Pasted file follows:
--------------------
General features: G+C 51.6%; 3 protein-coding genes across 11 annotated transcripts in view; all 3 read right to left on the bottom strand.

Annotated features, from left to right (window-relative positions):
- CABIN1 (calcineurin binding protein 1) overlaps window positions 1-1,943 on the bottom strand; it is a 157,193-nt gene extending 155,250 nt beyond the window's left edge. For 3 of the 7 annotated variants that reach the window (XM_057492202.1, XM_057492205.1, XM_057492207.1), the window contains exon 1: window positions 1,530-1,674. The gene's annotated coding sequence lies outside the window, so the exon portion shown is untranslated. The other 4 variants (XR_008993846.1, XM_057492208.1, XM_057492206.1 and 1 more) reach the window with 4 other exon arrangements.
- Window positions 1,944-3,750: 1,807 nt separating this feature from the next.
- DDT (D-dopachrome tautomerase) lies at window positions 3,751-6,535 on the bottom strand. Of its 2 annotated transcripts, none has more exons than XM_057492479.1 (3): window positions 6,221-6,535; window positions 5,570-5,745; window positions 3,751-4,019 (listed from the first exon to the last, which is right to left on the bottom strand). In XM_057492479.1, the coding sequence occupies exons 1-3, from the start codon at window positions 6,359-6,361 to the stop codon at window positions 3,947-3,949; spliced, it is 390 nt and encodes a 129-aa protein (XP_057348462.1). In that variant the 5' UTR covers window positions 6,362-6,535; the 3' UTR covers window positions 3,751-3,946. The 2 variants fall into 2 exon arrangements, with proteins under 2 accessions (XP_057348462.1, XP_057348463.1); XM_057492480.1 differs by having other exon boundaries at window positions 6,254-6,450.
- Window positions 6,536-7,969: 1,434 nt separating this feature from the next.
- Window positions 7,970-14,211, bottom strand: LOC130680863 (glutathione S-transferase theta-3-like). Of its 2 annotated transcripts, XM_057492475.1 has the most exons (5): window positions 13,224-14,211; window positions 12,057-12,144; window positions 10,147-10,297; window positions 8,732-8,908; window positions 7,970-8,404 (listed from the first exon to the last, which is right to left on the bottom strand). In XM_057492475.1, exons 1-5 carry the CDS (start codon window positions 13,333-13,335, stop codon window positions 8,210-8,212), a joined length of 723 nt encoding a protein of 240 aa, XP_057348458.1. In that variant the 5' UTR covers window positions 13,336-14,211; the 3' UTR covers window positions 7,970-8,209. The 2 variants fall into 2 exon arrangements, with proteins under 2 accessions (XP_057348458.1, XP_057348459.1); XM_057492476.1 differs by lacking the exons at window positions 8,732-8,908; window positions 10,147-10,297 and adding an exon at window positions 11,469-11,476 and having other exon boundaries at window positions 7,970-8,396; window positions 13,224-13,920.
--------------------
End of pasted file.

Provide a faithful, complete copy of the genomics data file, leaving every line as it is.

General features: G+C 51.6%; 3 protein-coding genes across 11 annotated transcripts in view; all 3 read right to left on the bottom strand.

Annotated features, from left to right (window-relative positions):
- CABIN1 (calcineurin binding protein 1) overlaps window positions 1-1,943 on the bottom strand; it is a 157,193-nt gene extending 155,250 nt beyond the window's left edge. For 3 of the 7 annotated variants that reach the window (XM_057492202.1, XM_057492205.1, XM_057492207.1), the window contains exon 1: window positions 1,530-1,674. The gene's annotated coding sequence lies outside the window, so the exon portion shown is untranslated. The other 4 variants (XR_008993846.1, XM_057492208.1, XM_057492206.1 and 1 more) reach the window with 4 other exon arrangements.
- Window positions 1,944-3,750: 1,807 nt separating this feature from the next.
- DDT (D-dopachrome tautomerase) lies at window positions 3,751-6,535 on the bottom strand. Of its 2 annotated transcripts, none has more exons than XM_057492479.1 (3): window positions 6,221-6,535; window positions 5,570-5,745; window positions 3,751-4,019 (listed from the first exon to the last, which is right to left on the bottom strand). In XM_057492479.1, the coding sequence occupies exons 1-3, from the start codon at window positions 6,359-6,361 to the stop codon at window positions 3,947-3,949; spliced, it is 390 nt and encodes a 129-aa protein (XP_057348462.1). In that variant the 5' UTR covers window positions 6,362-6,535; the 3' UTR covers window positions 3,751-3,946. The 2 variants fall into 2 exon arrangements, with proteins under 2 accessions (XP_057348462.1, XP_057348463.1); XM_057492480.1 differs by having other exon boundaries at window positions 6,254-6,450.
- Window positions 6,536-7,969: 1,434 nt separating this feature from the next.
- Window positions 7,970-14,211, bottom strand: LOC130680863 (glutathione S-transferase theta-3-like). Of its 2 annotated transcripts, XM_057492475.1 has the most exons (5): window positions 13,224-14,211; window positions 12,057-12,144; window positions 10,147-10,297; window positions 8,732-8,908; window positions 7,970-8,404 (listed from the first exon to the last, which is right to left on the bottom strand). In XM_057492475.1, exons 1-5 carry the CDS (start codon window positions 13,333-13,335, stop codon window positions 8,210-8,212), a joined length of 723 nt encoding a protein of 240 aa, XP_057348458.1. In that variant the 5' UTR covers window positions 13,336-14,211; the 3' UTR covers window positions 7,970-8,209. The 2 variants fall into 2 exon arrangements, with proteins under 2 accessions (XP_057348458.1, XP_057348459.1); XM_057492476.1 differs by lacking the exons at window positions 8,732-8,908; window positions 10,147-10,297 and adding an exon at window positions 11,469-11,476 and having other exon boundaries at window positions 7,970-8,396; window positions 13,224-13,920.